PubMed | Ophthalmic Therapy, Vitrio Retinal Surgery, Pediatric Ophthalmology, University of Illinois at Chicago and Bio Statistics
Type: Journal Article | Journal: Seminars in fetal & neonatal medicine | Year: 2015
Prematurity is a major global health issue leading to high mortality and morbidity among the survivors. Neurodevelopmental disability (NDD) and retinopathy of prematurity (ROP) are the most common complications of prematurity. In fact, ROP is the second leading cause of childhood blindness in the world. Although there is much information regarding the occurrence of ROP and of NDD in premature infants, there have been few studies on ROP and its association with NDD. The objectives of this article are to review the current literature on the subject and to publish our own findings concerning the association between ROP and NDD in premature infants. The review suggests that although NDDs are related to degree of prematurity, NDD could also be the result of visual impairments resulting from ROP. Our own study shows a close association between NDD and zonal involvement of ROP: higher NDD if zone 1 is involved and less if zone 3 is involved.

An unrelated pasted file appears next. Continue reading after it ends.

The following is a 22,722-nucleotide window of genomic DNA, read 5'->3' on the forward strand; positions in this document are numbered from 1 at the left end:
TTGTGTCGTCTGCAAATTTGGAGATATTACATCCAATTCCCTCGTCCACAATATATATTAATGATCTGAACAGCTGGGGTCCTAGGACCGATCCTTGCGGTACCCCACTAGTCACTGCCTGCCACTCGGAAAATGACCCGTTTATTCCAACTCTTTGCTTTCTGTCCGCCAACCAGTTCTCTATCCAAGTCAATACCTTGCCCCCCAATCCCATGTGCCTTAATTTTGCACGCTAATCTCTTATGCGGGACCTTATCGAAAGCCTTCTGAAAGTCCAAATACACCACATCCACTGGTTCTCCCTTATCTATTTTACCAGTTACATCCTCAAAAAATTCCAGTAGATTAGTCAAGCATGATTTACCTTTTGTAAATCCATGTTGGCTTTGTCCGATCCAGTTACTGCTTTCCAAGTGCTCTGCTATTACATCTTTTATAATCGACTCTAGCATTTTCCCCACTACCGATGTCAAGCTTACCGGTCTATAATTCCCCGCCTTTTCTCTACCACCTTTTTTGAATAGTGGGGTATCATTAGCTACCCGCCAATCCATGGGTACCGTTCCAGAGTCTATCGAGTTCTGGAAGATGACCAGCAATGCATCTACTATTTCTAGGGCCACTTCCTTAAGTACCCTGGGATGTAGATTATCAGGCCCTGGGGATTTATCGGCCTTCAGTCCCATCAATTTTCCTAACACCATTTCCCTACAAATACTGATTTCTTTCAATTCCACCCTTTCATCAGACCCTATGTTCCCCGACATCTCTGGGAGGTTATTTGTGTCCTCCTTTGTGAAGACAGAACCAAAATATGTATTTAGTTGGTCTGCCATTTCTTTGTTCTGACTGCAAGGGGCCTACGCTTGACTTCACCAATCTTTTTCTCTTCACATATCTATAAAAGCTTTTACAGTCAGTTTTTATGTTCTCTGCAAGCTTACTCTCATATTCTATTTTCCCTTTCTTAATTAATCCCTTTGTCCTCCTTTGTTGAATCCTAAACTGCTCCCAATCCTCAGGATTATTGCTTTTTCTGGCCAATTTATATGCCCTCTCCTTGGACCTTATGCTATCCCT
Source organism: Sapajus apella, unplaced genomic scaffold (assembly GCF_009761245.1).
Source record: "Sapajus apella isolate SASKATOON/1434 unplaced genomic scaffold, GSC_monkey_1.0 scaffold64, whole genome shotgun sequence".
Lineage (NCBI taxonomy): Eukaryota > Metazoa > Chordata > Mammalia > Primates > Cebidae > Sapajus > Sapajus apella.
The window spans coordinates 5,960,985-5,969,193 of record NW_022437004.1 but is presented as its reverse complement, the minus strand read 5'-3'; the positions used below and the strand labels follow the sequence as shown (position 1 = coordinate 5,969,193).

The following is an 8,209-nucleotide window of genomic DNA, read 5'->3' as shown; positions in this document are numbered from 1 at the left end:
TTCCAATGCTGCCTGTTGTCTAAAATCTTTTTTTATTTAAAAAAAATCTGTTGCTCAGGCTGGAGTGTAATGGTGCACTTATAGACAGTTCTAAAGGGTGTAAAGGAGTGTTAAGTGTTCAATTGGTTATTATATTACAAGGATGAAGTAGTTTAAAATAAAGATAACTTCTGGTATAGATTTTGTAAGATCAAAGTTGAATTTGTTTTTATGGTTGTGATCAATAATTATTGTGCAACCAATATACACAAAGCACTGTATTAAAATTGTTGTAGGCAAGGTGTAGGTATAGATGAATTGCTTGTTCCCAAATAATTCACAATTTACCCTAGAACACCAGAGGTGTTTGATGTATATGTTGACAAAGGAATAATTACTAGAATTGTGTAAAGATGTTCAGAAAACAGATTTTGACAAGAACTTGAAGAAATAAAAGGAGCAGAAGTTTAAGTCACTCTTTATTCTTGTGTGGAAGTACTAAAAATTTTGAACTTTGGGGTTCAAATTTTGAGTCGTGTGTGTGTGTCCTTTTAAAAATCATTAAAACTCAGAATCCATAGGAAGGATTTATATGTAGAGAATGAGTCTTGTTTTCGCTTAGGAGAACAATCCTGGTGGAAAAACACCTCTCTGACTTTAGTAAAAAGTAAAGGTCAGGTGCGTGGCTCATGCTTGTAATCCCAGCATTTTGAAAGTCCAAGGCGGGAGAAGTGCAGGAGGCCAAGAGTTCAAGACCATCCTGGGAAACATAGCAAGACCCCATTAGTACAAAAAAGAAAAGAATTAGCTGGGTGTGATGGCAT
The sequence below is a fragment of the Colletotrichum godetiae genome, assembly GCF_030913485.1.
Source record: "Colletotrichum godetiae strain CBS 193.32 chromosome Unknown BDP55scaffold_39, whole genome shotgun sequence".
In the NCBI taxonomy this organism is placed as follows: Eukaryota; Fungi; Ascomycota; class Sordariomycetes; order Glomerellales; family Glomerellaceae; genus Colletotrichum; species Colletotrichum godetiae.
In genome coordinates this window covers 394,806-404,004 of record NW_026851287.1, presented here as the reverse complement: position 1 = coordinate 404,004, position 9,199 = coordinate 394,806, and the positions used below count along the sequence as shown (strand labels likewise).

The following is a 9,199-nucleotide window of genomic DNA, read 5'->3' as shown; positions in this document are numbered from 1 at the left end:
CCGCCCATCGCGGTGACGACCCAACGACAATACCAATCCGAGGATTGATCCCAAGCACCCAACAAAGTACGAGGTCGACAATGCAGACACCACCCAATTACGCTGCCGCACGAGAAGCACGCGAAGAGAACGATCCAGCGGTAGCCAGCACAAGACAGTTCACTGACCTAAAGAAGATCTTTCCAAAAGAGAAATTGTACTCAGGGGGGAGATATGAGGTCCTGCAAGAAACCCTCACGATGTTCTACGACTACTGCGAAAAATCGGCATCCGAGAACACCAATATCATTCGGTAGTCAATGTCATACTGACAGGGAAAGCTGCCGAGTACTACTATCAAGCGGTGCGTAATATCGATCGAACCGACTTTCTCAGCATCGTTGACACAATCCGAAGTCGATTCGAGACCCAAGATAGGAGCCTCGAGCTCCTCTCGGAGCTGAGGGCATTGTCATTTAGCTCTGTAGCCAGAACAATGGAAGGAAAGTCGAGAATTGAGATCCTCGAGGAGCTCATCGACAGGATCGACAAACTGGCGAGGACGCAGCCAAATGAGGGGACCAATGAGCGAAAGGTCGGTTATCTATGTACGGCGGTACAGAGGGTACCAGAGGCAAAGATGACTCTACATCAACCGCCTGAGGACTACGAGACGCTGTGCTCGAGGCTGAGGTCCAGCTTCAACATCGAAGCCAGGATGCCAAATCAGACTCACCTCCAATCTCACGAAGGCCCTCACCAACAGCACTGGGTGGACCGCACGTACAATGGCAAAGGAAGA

PubMed | Pediatric Ophthalmology
Type: Journal Article | Journal: Indian journal of ophthalmology | Year: 2015
Central corneal thickness (CCT) of term and preterm infants in Indian population is not known. We did a prospective noninterventional study to measure the CCT in term and preterm infants.An ultrasonic pachymeter was used. The data regarding the date of birth, expected date of delivery, birth weight were recorded. The preterm and the term infants were followed up at 8 weeks, 20 weeks and at 1-year.A total of 85 (170 eyes) children were included in the study. The mean age was 264.6 21.8 days postconception. The mean birth weight and CCT were 1834.4 512.1 g and 595.8 72.4 respectively. A comparison of CCT on the basis postgestational age showed a mean thickness of 620.7 88.8 and 574.4 78.3 in the <260 days and >260 days age groups respectively. The difference was statistically significant (Students test, P = 0.002). The CCT of preterm infants (<260 days) decreased from a mean value of 620.7 88.8 to 534.1 57.6 at the end of 1-year.We present the data of CCT in term and preterm infants in Indian population. We believe that the premature babies have slightly thicker corneas than mature term babies.
News Article | October 28, 2016